In 1984, Toriyama was responsible for developing Dragon Ball which was initially serialized in Weekly Shonen Jump. It became an instant accomplishment—primarily selling over 35,000,000 copies in Japan, Dragon Ball eventually became a record-breaking best seller with over 120,000,000 copies sold. Aside from the Japanese fame, the series was equally successful internationally as well, including in the United States and Latin America.
Toriyama is mostly acknowledged for his major hit Dragon Ball. This work was one of the linchpins for what is accepted as the Golden Age of Jump. Its success "forced" Toriyama to continue working on Dragon Ball from 1984 to 1995. During that eleven-year period, he produced 519 chapters, collected into 42 volumes. Each volume has an average of 200 pages. Moreover, the benefit of the manga led to three anime adaptations, numerous feature-length animated movies, several video games, and mega-merchandising. Though Toriyama had been planning to end Dragon Ball for a long time, his editors agreed to let him end the manga so he could "take some new steps in life," as he put it. The third anime adaptation, Dragon Ball GT, was not based on his manga; however, Toriyama was still involved in the project by supervising its production, although in a limited way. The Dragon Ball anime, including installments that followed, spawned over 500 episodes made in Japan, and are produced and licensed for North America and Australia by FUNimation.
Toriyama's clean line and design sense led to jobs designing characters for the phenomenally popular Dragon Quest series of role-playing games (formerly called Dragon Warrior in North America). Toriyama has also served as the character designer for the Super Famicom RPG Chrono Trigger, the fighting game Tobal No. 1 for the PlayStation (as well as its sequel, Tobal 2, released only in Japan), and the Mistwalker Xbox 360 exclusive RPG Blue Dragon.
Toriyama worked on a one-shot called Cross Epoch, in cooperation with One Piece creator Eiichiro Oda. The story is a short crossover that presents characters from both One Piece and Dragon Ball respectively.
Recently, Toriyama and his studio have begun developing Dragon Ball Online, an MMORPG follow-up to the Dragon Ball manga, with Bandai Namco Games and NTL for release in South Korea and Japan. The game will act as a direct sequel to the manga, and Toriyama will be supervising all aspects of the game, from storyline and setting to character and location designs. In a press conference in South Korea on February 14, 2008, Kazuhiko Torishima, the director of Shueisha (and Toriyama's original editor), stated that Toriyama had immersed himself in creating character designs and providing editorial supervision for the game for the past five years.
The name of Toriyama's studio is Bird Studio, which is a play on his name, meaning "Bird Mountain". 鳥 tori means "bird" and 山 yama means "mountain". 明 akira means "intelligent" or "brightness". Toriyama does almost all of the work in Bird Studio; his assistant does mostly backgrounds. The studio has not been very active over the last few years and has only done occasional one-shots.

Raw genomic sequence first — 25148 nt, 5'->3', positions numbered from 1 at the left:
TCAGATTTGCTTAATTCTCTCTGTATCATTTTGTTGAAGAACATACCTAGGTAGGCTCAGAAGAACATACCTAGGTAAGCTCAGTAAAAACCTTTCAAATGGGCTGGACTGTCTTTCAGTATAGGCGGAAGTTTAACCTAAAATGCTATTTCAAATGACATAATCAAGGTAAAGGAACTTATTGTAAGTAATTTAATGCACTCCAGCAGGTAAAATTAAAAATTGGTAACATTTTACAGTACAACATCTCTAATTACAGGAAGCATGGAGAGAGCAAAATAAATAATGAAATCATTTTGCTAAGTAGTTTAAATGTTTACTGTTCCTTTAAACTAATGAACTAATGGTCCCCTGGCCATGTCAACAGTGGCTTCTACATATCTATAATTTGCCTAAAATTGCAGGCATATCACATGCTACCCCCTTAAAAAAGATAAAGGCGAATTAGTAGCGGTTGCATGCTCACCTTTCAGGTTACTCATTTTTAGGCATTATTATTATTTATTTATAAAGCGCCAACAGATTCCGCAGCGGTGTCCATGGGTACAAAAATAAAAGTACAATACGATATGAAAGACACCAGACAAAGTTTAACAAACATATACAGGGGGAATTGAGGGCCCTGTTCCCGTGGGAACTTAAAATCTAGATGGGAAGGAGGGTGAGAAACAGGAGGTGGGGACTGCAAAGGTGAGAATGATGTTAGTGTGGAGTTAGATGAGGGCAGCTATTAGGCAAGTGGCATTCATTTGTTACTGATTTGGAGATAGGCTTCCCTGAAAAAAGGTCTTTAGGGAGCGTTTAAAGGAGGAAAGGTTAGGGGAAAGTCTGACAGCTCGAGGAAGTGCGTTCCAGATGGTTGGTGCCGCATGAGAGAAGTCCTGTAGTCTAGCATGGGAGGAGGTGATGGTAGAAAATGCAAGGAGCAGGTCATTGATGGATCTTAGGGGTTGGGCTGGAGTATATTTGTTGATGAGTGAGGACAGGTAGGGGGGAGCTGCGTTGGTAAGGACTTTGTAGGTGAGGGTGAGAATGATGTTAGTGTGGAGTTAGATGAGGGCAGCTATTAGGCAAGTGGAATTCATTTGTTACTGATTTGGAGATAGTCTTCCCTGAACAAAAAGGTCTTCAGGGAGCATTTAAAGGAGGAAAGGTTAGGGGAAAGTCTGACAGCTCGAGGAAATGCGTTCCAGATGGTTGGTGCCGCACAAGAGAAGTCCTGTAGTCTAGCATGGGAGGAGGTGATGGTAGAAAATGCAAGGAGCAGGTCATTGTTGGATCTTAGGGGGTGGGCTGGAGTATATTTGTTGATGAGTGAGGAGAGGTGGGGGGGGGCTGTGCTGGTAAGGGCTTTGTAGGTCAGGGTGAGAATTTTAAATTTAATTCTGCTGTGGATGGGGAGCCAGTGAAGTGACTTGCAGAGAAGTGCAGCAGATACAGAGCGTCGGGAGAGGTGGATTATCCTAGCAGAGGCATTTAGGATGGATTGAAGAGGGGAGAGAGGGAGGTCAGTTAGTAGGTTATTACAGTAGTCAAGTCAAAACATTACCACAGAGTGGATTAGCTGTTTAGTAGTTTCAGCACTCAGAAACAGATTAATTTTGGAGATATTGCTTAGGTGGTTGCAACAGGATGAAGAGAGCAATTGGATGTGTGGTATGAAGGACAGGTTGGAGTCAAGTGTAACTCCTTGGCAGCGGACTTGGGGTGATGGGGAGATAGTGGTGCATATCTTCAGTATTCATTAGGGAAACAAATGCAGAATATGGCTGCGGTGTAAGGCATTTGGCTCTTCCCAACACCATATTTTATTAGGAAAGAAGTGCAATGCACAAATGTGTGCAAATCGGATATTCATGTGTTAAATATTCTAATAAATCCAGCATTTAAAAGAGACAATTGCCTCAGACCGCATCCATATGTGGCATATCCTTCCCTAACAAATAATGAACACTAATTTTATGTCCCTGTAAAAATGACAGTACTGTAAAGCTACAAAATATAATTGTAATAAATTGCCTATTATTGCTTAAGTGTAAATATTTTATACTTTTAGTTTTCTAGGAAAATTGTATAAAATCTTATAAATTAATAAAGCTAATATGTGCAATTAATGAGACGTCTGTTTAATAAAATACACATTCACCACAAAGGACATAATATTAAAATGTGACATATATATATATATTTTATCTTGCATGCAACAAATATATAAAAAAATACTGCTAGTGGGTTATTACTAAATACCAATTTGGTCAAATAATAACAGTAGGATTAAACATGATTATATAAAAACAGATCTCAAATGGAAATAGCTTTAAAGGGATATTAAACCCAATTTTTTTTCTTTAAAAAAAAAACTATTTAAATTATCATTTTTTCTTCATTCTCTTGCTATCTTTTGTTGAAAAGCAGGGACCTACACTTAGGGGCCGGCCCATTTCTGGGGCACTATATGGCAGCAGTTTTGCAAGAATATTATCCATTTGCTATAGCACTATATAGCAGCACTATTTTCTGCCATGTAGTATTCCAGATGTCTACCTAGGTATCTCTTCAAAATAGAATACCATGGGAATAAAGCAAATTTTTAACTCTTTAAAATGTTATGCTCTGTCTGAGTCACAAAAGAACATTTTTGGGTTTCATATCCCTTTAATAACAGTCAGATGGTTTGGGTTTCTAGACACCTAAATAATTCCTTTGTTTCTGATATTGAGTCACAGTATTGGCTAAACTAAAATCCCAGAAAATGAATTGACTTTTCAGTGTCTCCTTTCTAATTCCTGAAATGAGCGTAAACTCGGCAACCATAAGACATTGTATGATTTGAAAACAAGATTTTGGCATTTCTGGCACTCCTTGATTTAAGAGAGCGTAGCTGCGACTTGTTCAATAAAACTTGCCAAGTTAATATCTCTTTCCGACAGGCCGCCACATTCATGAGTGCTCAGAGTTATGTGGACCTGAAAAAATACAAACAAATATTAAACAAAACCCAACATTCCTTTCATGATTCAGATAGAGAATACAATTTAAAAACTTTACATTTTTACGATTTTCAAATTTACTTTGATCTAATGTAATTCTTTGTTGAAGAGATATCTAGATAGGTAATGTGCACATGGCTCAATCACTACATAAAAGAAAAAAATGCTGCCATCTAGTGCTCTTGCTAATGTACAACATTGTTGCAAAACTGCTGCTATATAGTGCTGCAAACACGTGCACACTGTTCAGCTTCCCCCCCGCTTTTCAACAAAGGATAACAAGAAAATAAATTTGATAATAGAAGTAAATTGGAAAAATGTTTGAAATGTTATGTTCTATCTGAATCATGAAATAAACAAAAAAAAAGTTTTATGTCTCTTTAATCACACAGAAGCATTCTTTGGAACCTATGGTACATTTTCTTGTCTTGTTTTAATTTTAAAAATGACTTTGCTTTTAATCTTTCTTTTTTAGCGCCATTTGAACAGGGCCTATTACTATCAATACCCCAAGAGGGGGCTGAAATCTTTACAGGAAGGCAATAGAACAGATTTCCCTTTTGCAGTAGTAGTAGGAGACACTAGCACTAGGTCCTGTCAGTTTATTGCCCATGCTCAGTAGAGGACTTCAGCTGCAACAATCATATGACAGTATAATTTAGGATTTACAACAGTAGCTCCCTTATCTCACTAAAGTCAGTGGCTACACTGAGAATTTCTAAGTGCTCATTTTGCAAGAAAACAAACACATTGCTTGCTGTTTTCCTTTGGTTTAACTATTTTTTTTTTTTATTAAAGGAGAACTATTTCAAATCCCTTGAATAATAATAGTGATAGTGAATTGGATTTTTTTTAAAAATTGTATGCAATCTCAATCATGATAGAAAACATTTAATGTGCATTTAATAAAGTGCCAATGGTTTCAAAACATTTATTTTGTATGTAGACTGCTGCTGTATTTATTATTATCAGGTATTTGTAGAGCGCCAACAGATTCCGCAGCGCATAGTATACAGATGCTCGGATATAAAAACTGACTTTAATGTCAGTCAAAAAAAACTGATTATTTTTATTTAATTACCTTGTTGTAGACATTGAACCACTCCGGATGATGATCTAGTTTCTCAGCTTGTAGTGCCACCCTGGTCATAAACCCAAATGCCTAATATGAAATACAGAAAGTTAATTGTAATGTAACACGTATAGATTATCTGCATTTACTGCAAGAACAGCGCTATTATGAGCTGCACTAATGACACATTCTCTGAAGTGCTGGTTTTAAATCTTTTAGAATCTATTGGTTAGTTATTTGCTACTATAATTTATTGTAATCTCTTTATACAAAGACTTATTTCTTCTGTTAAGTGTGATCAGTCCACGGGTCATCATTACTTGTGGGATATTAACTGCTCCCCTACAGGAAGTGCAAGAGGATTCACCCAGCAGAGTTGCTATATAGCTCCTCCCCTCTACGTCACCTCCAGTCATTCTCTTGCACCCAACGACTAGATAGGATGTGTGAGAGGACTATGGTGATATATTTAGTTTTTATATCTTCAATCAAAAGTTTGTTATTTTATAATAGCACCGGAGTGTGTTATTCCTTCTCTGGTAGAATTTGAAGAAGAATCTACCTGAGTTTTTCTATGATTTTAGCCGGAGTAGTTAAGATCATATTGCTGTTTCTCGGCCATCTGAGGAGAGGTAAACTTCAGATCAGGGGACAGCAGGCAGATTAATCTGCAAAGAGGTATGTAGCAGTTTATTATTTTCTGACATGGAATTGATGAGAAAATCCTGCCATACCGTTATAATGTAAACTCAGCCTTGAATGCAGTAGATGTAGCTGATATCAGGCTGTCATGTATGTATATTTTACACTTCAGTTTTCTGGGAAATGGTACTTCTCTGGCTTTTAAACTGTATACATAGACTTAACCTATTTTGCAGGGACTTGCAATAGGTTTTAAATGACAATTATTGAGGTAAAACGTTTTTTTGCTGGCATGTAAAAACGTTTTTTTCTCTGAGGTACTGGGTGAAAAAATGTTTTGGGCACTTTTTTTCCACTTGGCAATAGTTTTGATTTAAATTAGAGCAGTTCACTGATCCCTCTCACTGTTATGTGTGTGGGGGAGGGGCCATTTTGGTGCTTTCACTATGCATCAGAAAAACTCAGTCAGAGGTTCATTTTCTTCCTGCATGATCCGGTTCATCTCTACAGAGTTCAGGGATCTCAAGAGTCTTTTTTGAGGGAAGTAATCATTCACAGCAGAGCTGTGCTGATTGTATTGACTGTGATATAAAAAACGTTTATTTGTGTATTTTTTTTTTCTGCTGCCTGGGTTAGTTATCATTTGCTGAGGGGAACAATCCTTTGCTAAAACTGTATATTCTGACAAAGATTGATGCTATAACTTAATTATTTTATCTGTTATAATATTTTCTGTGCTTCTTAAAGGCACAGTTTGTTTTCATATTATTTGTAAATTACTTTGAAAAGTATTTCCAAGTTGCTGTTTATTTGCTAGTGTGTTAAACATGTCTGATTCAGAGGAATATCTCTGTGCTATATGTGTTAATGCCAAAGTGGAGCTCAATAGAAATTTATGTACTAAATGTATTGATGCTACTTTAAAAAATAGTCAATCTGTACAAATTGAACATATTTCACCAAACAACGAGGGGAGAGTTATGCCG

In an interview with Shonen Jump, Toriyama revealed that he does not consider what is to occur in proceeding chapters of his stories.
|Wonder Island||1978-1979||2 One-shots|
|Today's Highlight Island||1979||One-shot|
|Hetappi||1982||1 tankōbon, drawing lesson - Co-author: Akira Sakuma|
|Dr. Slump||1980-1985||18 tankōbon, kanzenban|
|Pola & Roid||1981||One-shot|
|Chobit||1983||2 One-shots, This is not to be confused with the later Chobits, by Clamp|
|Dragon Ball||1983||2 One-shots|
|Akira Toriyama's Manga Theater Vol.1||1983||1 tankōbon|
|Dragon Ball||1984-1995||42 tankōbon, later reassembled into 34 kanzenban special editions|
|Lady Red||1987||4 one-shots, adult gag manga|
|Akira Toriyama's Manga Theater Vol.2||1988||1 tankōbon|
|Cashman Saving Soldier||1991||3 one-shots - 1998, 1 tankōbon|
|Dub & Peter 1||1992||4 one-shots|
|Chotto Kaettekita Dr. Slump||1994-1997||4 slim tankōbon|
|Akira Toriyama's Manga Theater Vol.3||1997||1 tankōbon|
|Cashman Saving Soldier/New Cashman Saving Soldier||1998||1 tankōbon|
|Tahi Mahi||1998||1 tankōbon|
|Neko Majin||1999-2005||5 one-shots, 1 tankōbon/kanzenban|
|Sand Land||2000||1 tankōbon|
|Bitch's Life||2001||1 illustration|
|Kochira Katsushika-ku Kameari Kōen-mae Hashutsujo||2006||One-shot, omake|
|2007||One-shot in Monthly Shōnen Jump|
|2008||One-shot in Jump SQ., with Masakazu Katsura|
The offer to direct an animated version of Blue Dragon came in February of last year. Studio Pierrot approached me regarding it. I knew that Sakaguchi had been working on assembling staff to produce a game, although at the time Blue Dragon hadn't yet been formally announced. According to the materials, it was to be a fantasy world like Lord of the Rings, with a detailed world view and story. This may be my final anime, I'm a little worried (about it). There's incredible pressure, but at the same time, there's a sense of accomplishment — that it's worth doing. Blue Dragon will be a masterpiece, not simply because I'm working hard on it, but because the staff is expecting nothing less.|30px|30px|
Blue Dragon began airing on TV Tokyo on April 7, 2007, featuring a different vocal cast than that used for the game. It is scheduled for 51 episodes. On April 16, 2007, Viz Media secured the license for the anime adaptation and was originally set be released in both North America and Europe later on in the year, but that did not happen. The anime premiered in the United States, on Cartoon Network, on March 28, 2008.